an avalanche in the mountains

 If you are going to a risk area, always have avalanche equipment with you.

What to do if the mass of snow starts to move?

But sometimes, despite all efforts and caution, it just happens. If you've just become part of an avalanche, it's good to keep in mind a few recommendations that will give you a better chance of escaping the mess with your life.

  • The snow has moved, now what? Try to keep a cool head and do not untie your skis or snowboard at any cost. The goal of success is to outrun the avalanche.
  • I am part of an avalanche, what should I do? Try to get from the main flow of the avalanche to its edge. If you have reached the edge, you can release the bindings and run away from the scene of the accident. Discard anything that isn't essential.
  • There is no escape! If you cannot get out of the current, protect your head with your hands and curl up into a ball. Take a deep breath before the avalanche stops, there will be a scarcity of air soon.

After the avalanche has stopped, you have the best chance for rescue in the first 18 minutes. You can try making a small cavity around your mouth and spitting to get your bearings. If the spit lands on your face, try digging your hand up through the snow. However, experts advise to conserve as much strength as possible and not to exhaust yourself unnecessarily by kicking. Help is probably on the way.

You saw an avalanche bury a person. What now?

Of course, the most important thing is not to panic. But that's easier said than done. At least try to remember the basic lesson, which is: first call for help, only then go to the collapsed person. In this case, the Záchranka application can save you a lot of work with describing the location to the rescuers. You can also use the emergency number of the mountain service + 420 1210 (applicable for the area of the Czech Republic).

The rescuers or the mountain service will probably be on the phone with you the whole time. Follow their instructions. If you have special equipment with you, such as an avalanche probe, you can use it to search. If you find a person buried under an avalanche before rescuers arrive, try to dig a tunnel to their face to ensure an adequate supply of oxygen.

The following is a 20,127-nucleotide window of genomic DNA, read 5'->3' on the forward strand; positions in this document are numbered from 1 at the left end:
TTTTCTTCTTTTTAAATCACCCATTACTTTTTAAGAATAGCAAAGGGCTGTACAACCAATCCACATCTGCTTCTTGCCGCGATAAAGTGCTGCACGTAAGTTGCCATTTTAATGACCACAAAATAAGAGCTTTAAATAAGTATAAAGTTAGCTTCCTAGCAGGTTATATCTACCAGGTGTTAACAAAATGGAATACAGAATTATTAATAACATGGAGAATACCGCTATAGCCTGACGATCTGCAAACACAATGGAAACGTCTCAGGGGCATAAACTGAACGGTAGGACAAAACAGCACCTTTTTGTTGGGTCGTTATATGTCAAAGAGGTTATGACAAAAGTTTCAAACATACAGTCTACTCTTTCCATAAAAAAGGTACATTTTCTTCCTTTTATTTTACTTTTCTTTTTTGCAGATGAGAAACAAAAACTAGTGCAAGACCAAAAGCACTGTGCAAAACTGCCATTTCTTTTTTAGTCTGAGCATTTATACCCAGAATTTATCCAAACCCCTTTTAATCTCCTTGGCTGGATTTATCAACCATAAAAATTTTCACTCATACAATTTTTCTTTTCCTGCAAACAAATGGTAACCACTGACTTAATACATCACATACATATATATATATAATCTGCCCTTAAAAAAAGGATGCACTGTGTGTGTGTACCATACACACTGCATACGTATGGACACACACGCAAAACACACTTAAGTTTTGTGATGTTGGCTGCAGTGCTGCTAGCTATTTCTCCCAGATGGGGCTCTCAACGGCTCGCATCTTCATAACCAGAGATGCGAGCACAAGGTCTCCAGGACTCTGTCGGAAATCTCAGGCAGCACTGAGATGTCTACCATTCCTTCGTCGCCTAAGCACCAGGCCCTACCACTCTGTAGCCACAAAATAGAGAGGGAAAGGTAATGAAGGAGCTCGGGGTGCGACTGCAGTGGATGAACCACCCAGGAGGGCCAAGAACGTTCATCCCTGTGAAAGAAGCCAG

What to pack for a case of an avalanche?

Avalanche shovel, avalanche probe, airbag backpack and locator.

Avalanche shovel

Manually digging out a person trapped under an avalanche is physically demanding. After a short time digging, your fingers start to get cold and the fight with a larger mass of snow becomes much more difficult. Thanks to the shovel, you can get to the ground faster and more efficiently.

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Avalanche probe

A handy tool to help you locate. The probe should be made of light material, most often it is aluminum or carbon. When choosing, also focus on the length of the probe, which should exceed 2 meters.

Airbag backpack

Airbag backpacks are important in case you find yourself trapped in an avalanche. In the event of a crisis, just pull the cord. The airbag inflates around your head and back, protecting you from impacts and giving you extra space in the event of a burying. Some types of airbag backpacks release emergency balloons that help rescuers find you faster.

Locator or beacon

It simply records your location and sends a signal that helps rescuers find you faster.

The most common avalanche myths

In conclusion, we have prepared for you several myths that are still circulating among skiers, ski alpinists and climbers.


The forest will protect me from the avalanche.

It won't protect you. Wherever you may go, an avalanche will pass, too.

Someone has been here before, so it's safe.

Unfortunately, it cannot be relied upon. Maybe you're the last straw for the slope.


There are a lot of rocks and stones, thanks to which the slope is stable.

Rocks disrupt the stability of the snow and its cohesion. Snow melts faster near them.

Today is nice, avalanches only happen in bad weather.

This myth couldn't be further from the truth. Blue skies are no guarantee of safety.


There is little snow, there is no danger.

A smaller amount of snow is a harbinger of a thin, unstable cover. Instability is a prerequisite for the formation of an avalanche.

After all, avalanches fall by themselves.

90% of avalanches are caused by skiers, snowboarders, climbers and ski alpinists. In short, the human factor.

It is very cold today, there are no avalanches.

In long-term low temperatures, snow layers do not connect, which leads to an increased risk of avalanches.

It squeaks nicely under my board, so the snow stabilizes.

Not at all. These sounds strongly warn you of instability and a high risk of snow mass release.